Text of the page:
Posts in category DragonFlyBSD Digest
Loïc BLOT posted about his benchmark of several operating systems using KVM and Postgres 9.1. Happily, DragonFly is the fastest, with one exception. Linux/ext4 comes out faster – if you run it with barrier=0, which can be dangerous in a non-battery-backed-up volume.
PC-BSD now has a hardware store, with equipment known to work under PC-BSD. Chances are good that if it works for PC-BSD, it’ll work for other BSDs or could be ported to do so… (via)
New builds of dports have been uploaded and updated, for x86_64 and i386. (x86_64 was already done; I linked the note about i386) This means you can change PACKAGESITE in /usr/local/etc/pkg.conf to point at LATEST instead of RELEASE and get newer packages. ’pkg upgrade’ is all it takes, with dports.
The May issue of BSD Magazine is out with a number of pf articles, plus others.
Super-compact links week! New Vim 7.4, soon. It’s mostly because the patchlevel is going to exceed 999. 10 Golden Rules for Making the Perfect Cup of Tea. (via I forget) Stop Avoiding Regular Expressions Damn It. Iffy example, but correct sentiment. (via) Ode to a shipping label. (via) The Luck of the (Read more...)
vBSDCon, the newest BSD conference, happening in October and in Virginia, has a new website. (via)
There’s another BSDTalk episode up already, because Will Backman’s at BSDCan 2013 and talking to Scott Long, Alistair Crooks, and David Discher, about NetFlix. Apparently there’s streaming video available now from the convention, and some people’s presentation slides have shown up.
Michael W. Lucas has two bits of mostly-BSD-centric publishing news. One is that a physical version of his DNSSEC Mastery book is now available through Amazon. The other bit is that, having just released an Absolute OpenBSD update, his Absolute FreeBSD book will not see an update… until the FreeBSD installer gets more coherent. (If you [...]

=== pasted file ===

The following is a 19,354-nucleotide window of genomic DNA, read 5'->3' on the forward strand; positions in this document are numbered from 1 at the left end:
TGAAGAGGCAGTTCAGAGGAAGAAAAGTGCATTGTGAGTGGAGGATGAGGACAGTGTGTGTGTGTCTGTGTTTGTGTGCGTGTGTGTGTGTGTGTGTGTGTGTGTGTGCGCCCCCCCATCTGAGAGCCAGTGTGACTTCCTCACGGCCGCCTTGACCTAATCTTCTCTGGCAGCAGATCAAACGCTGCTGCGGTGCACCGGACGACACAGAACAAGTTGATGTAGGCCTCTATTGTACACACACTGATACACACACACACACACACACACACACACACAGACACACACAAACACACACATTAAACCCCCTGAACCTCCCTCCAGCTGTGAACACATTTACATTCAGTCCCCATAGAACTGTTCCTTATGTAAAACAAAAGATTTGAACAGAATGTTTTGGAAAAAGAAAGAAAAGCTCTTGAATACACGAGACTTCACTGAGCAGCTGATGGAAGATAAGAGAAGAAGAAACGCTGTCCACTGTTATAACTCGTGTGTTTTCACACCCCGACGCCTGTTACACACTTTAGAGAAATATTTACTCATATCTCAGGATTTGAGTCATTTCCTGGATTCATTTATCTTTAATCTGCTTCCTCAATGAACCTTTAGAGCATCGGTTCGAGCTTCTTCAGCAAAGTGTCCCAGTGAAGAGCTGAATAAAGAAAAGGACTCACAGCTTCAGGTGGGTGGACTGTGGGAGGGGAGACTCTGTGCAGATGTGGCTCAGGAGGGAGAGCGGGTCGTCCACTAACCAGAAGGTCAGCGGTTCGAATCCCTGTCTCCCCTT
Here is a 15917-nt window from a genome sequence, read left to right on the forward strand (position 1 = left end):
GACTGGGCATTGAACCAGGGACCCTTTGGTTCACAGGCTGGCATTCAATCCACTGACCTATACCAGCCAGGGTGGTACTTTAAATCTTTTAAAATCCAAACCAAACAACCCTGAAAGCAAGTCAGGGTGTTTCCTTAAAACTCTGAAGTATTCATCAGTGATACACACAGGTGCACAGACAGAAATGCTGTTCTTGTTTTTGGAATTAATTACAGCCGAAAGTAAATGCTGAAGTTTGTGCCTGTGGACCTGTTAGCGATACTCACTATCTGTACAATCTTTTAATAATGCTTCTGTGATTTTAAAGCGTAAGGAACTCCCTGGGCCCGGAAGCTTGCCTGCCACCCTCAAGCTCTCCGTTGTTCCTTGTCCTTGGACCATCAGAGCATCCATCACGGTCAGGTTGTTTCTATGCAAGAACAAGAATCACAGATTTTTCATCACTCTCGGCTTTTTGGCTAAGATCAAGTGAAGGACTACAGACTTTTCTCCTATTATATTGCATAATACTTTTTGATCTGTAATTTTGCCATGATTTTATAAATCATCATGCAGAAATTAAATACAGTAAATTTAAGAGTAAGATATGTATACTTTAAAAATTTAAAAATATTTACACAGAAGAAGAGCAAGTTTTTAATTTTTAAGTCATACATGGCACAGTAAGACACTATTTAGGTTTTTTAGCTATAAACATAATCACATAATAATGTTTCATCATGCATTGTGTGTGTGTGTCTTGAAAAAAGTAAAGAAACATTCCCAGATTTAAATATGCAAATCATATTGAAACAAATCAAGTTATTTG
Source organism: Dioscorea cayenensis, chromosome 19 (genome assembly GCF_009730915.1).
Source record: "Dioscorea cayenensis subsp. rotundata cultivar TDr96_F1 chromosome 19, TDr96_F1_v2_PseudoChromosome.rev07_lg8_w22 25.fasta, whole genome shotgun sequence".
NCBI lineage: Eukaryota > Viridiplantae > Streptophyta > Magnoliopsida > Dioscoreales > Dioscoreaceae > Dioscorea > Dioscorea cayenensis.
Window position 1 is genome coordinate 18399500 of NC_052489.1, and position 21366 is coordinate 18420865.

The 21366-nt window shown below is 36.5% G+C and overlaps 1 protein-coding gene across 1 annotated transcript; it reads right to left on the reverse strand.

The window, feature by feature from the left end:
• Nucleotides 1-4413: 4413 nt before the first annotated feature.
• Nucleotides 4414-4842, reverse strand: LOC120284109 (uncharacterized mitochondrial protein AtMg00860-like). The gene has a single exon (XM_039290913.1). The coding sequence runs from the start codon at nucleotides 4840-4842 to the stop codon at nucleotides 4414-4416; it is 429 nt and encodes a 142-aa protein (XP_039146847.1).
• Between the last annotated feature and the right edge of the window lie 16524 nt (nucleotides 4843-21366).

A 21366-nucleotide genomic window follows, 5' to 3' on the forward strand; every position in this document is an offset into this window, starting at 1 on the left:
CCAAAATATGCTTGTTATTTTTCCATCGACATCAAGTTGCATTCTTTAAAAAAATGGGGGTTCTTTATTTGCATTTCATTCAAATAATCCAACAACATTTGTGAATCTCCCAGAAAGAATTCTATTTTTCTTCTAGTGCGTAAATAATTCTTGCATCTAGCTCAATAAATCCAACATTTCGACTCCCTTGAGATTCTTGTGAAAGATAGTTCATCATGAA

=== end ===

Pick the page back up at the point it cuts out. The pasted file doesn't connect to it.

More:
BSDTalk 225 has 12 minutes of conversation with Kris Moore about PC-BSD, recorded at BSDCan 2013, which is going on right now.
The tpm(4) driver has been added by Sascha Wildner, ported from FreeBSD. What’s it do? From the man page: “The tpm driver provides support for various trusted platform modules (TPM) that can store cryptographic keys.” Crypto keys stored in hardware, where they are in theory unmangleable, instead of on the disk. At least, th [...]
Sepherosa Ziehau has posted some numbers showing improvements in ip forwarding rates. He’s done this before, except this time it’s with bnx(4), probably because of his recent commits.
This time it’s less and libedit, updated by John Marino.
Michael W. Lucas recently wrote and self-published a new book, DNSSEC Mastery. He asked me to review it, and I’ve been reading it in bits and starts over the past few very busy weeks. First, the background: If you’re not familiar with the acronym, it’s a method of securing DNS information so that you can trust that domain n [...]
I’m inexplicably short on links this week; I blame my schedule/the nice weather for much for much of the U.S./the class I’m teaching ending/my trip to TCAF for this. More Lazy Reading next week! Meanwhile, I have a book review coming up as an alternative.
John Marino managed to update GCC from 4.7.2 to 4.7.3 (4.7 changelog), zlib from 1.2.7 to 1.2.8 (changelog), and awk from 20110810 to 20121220 (can’t find a changelog). In other update news, Matt Dillon has been working on HAMMER2′s flush sequencing. Update: tcsh too.
In the week after DragonFly 3.4 was released, Francois Tigeot was tracking downloads for each type of packaging system. It looks like dports downloads far outnumber pkgsrc. I think there’s reasons it appears different in uptake, but it’s still neat to see people trying the new system.
As seen on Author Michael W. Lucas’s blog: Absolute OpenBSD 2nd edition is 50% off in a sort of ‘flash deal’. Grab it today if you are interested, cause I think it’s only for today.
Ansible seems to be a configuration management system that’s lighter than puppet or salt. I had a student talking about it in my class tonight. BSD users Hubert Feyrer and Michael W. Lucas have both posted about it recently. Anyone want to repeat their experiences?
If you were perhaps thinking of setting up transmission-daemon, a BitTorrent server, this post on email@example.com will help you out.
If you have a sili(4) device, Francois Tigeot needs you to run a particular patch and tell him what happens. He’s testing a larger I/O request size, and wants to see how it will work out “in the field”.